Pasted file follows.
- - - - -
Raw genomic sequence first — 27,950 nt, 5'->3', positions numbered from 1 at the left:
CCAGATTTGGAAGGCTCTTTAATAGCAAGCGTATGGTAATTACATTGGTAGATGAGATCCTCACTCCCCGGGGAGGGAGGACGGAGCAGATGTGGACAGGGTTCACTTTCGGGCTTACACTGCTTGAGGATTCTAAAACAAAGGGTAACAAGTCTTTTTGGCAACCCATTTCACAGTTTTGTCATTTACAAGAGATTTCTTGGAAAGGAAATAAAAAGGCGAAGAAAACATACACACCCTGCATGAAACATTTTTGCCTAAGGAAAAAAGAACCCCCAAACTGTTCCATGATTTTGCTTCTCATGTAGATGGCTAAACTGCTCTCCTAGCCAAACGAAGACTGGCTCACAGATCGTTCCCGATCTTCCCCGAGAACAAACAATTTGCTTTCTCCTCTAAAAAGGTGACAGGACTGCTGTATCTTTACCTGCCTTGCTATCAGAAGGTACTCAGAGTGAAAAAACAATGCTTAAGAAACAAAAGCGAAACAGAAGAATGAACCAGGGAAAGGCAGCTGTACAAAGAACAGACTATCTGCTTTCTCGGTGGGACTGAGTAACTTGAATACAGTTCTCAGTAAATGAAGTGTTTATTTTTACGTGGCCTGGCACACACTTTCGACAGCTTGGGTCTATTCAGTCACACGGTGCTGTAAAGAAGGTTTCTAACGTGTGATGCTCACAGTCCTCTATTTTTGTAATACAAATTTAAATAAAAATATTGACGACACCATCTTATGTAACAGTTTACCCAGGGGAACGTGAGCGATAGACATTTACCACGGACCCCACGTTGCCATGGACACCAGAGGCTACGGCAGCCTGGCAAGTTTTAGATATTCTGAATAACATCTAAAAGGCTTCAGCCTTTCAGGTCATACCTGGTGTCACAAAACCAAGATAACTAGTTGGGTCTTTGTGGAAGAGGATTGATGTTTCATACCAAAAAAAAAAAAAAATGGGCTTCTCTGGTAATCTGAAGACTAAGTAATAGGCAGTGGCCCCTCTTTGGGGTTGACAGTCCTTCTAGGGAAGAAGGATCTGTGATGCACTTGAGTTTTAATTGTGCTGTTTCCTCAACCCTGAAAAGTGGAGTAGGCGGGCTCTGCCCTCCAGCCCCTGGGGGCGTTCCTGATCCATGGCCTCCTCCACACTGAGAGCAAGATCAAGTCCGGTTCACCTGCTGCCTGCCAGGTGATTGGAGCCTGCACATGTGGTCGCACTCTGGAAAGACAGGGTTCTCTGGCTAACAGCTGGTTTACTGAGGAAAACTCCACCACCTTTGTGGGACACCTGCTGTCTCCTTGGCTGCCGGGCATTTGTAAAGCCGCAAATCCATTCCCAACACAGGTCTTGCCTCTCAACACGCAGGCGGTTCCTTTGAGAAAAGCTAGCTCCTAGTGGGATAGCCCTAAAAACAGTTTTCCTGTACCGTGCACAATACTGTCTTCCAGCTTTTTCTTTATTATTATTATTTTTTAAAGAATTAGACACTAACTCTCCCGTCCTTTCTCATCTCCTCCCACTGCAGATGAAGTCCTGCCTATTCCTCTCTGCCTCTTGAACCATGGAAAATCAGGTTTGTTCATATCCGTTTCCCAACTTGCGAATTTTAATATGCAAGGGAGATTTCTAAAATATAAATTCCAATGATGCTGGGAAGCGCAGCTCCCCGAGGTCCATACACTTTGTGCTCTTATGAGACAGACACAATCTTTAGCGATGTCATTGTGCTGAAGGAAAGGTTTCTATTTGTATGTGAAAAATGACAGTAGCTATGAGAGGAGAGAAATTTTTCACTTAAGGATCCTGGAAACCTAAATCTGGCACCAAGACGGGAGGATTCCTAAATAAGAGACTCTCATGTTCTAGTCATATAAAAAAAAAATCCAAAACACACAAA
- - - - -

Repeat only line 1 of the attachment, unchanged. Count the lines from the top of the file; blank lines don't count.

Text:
Raw genomic sequence first — 27,950 nt, 5'->3', positions numbered from 1 at the left: